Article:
A WDesm review for XBoxHornet
“An Impossible Edition of Colour-Matching Puzzle Games”
Colour-matching puzzle games have come a long way from Columns – whether you look at the refined ultra-casual Bejeweled or the RPG-Lite of Puzzle Quest, the series has extreme appeal for gamers of any walk of life. FixedStarWorks has tried to tap into that huge market with Magical Cube, a gem-matching game with some lite RPG elements, and while the gameplay is solid and enjoyable, the difficulty level invites only the hardcore to stick around.
The storyline has you playing as a young magical witch, ready to prove. My apologies for that, let me try again: The storyline is completely unimportant in a puzzle-game, and is completely forgettable. As there is even less overarching interaction than, say, Puzzle Quest, the storyline might as well not exist. That shouldn’t be taken as a slight against Magical Cube, however – there are tons of games where the storyline is unnecessary, and certainly, puzzle games (rivaled only perhaps by card games) would be those top genres. So then, onto gameplay:
Gameplay is slightly different than other colour-matchers: Instead of flipping the location of two pieces, you instead shift an entire row (or column) left or right (or up/down), with edge pieces moving around to the other side of the board. It’s a simple enough mechanic, and you’ll certainly get the hang of it quickly. The trick arises in actual gameplay, when a myriad of abilities can nearly instantly spawn, and unless you’re ready for them, destroy you.
The game isn’t technically turn-based or timed – you could, hypothetically, play at whatever speed you wish. The caveat, however, is that an enemy on the other side of the field is trying to kill you as fast as they can, and this demands that you work at breakneck speed. While you are matching pieces, your overexcited schoolgirl will launch spells at the enemy, and the more chains you create, the more damage you do. Power-ups can increase the amount of damage you do, which appear randomly and temporarily on the board, while other icons signify other dangers: Health Boosts are fantastic for you, but should you fail to collect one, the enemy gets the health instead; Locked Squares restrict motion on either the horizontal or vertical axis, demanding you really rethink your plan; Monsters appear on the map randomly – failure to get rid of the squares that the monsters reside upon gives your enemy power to use his spells on you.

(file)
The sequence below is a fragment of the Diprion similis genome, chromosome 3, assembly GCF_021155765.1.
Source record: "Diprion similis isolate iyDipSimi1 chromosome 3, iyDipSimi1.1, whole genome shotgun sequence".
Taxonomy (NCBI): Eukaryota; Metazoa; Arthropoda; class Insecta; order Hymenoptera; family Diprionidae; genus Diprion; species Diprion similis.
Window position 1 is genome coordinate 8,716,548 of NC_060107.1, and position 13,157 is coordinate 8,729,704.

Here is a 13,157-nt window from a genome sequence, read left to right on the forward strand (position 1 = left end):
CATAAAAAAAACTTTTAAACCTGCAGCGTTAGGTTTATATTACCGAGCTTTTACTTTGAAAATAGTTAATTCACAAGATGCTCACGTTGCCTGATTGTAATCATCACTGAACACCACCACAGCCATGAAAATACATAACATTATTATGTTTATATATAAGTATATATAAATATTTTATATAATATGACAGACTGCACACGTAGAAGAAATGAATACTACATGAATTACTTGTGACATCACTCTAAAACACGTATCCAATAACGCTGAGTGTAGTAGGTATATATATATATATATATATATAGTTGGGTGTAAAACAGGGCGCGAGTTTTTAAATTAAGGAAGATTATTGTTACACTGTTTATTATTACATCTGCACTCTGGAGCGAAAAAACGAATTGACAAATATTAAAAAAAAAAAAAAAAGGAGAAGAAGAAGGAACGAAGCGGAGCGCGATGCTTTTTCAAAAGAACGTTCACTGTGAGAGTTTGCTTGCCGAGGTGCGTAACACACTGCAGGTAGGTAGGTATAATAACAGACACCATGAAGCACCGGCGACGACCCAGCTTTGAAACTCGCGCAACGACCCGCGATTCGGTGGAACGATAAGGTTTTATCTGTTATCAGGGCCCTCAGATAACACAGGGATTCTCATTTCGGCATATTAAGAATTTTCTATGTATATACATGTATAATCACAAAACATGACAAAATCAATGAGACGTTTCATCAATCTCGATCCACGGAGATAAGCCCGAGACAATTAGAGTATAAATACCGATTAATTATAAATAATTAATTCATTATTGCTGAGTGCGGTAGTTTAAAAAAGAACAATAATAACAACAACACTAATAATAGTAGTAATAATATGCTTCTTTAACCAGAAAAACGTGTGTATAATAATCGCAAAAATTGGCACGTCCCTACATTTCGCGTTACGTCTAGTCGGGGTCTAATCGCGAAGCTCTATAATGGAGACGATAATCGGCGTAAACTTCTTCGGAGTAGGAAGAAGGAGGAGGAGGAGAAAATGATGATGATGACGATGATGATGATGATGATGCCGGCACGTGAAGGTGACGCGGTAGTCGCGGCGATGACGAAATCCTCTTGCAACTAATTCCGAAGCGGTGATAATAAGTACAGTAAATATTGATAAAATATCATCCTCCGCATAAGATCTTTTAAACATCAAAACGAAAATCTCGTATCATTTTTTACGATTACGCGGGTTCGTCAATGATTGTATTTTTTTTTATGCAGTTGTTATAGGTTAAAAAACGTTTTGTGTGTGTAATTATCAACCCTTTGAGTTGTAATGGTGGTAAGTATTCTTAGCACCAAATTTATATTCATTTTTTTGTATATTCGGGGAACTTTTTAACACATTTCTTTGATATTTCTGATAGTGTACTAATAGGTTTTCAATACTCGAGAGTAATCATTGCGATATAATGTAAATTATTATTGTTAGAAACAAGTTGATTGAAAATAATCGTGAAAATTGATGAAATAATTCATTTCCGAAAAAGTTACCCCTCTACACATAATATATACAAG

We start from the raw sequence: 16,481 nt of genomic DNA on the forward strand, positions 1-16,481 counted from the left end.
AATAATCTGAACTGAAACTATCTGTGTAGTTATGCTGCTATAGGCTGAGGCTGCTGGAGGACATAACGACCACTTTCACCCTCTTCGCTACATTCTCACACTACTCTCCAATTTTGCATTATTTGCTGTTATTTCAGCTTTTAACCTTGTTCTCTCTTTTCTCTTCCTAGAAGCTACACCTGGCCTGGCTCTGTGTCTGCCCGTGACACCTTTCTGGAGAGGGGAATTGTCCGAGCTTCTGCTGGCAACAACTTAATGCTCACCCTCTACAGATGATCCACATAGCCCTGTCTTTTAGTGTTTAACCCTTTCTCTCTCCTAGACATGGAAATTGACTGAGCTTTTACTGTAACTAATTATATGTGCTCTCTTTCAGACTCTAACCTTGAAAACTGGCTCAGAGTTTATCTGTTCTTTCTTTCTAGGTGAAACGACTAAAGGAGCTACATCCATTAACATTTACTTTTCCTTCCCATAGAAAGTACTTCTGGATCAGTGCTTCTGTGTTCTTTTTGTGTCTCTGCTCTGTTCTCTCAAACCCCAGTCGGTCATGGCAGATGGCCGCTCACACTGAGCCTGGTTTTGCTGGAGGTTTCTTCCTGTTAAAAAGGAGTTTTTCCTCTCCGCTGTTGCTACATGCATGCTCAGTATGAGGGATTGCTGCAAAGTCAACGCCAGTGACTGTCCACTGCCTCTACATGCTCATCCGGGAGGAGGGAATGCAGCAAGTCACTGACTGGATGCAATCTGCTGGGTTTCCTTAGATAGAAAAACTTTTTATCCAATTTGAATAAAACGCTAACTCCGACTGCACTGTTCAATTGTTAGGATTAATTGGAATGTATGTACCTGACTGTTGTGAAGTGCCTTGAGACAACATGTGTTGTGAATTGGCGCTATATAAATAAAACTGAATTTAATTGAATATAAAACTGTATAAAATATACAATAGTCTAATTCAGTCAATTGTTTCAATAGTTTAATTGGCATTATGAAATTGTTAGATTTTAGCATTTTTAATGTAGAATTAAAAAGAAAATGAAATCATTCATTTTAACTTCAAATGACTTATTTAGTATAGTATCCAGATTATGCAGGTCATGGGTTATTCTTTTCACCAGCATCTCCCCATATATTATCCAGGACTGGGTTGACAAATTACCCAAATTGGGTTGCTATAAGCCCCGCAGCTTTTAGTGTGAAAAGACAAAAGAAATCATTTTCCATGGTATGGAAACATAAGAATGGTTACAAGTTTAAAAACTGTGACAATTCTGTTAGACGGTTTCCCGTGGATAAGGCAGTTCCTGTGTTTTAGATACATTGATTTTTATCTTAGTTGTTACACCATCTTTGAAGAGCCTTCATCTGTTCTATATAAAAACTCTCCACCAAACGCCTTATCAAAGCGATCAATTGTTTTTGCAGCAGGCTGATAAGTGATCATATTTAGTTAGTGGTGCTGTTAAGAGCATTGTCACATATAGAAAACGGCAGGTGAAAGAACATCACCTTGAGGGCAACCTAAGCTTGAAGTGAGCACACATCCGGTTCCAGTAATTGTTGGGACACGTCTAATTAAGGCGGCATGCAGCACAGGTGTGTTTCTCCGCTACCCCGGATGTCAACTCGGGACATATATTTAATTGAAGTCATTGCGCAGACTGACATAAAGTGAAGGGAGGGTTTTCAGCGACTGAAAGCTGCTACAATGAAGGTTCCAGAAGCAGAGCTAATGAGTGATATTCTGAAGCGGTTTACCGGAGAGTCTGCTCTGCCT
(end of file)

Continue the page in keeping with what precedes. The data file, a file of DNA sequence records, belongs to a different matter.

I’d be lying if I said that the game was easy. On top of this frantic pace, each monster has a special ability. More than likely, the first ability that will drive you insane is from the third stage, where the icy terrain shifts the pieces one more space than you wanted, ruining any and all combos. It isn’t impossible, but it certainly demands more lateral thinking than some of the other gem-matchers I’ve played.
Magical Cube certainly isn’t for everyone – it has a near vertical difficulty that will only appeal to the hardcore puzzle gamers, and the demo certainly isn’t indicative of the extreme difficulty the game can provide. For those that appreciate a fair, if brutally unforgiving, puzzle game, you’ll have a blast testing your mettle, while unlocking various equippables for your character (each with small beneficial boosts like bonus HP), and mastering all the challenges that the game throws at you. There’s no leaderboard function though, so your bragging rights will be all your own.
Game Score 8.5/10
Download a demo of the game here.
Watch the trailer here.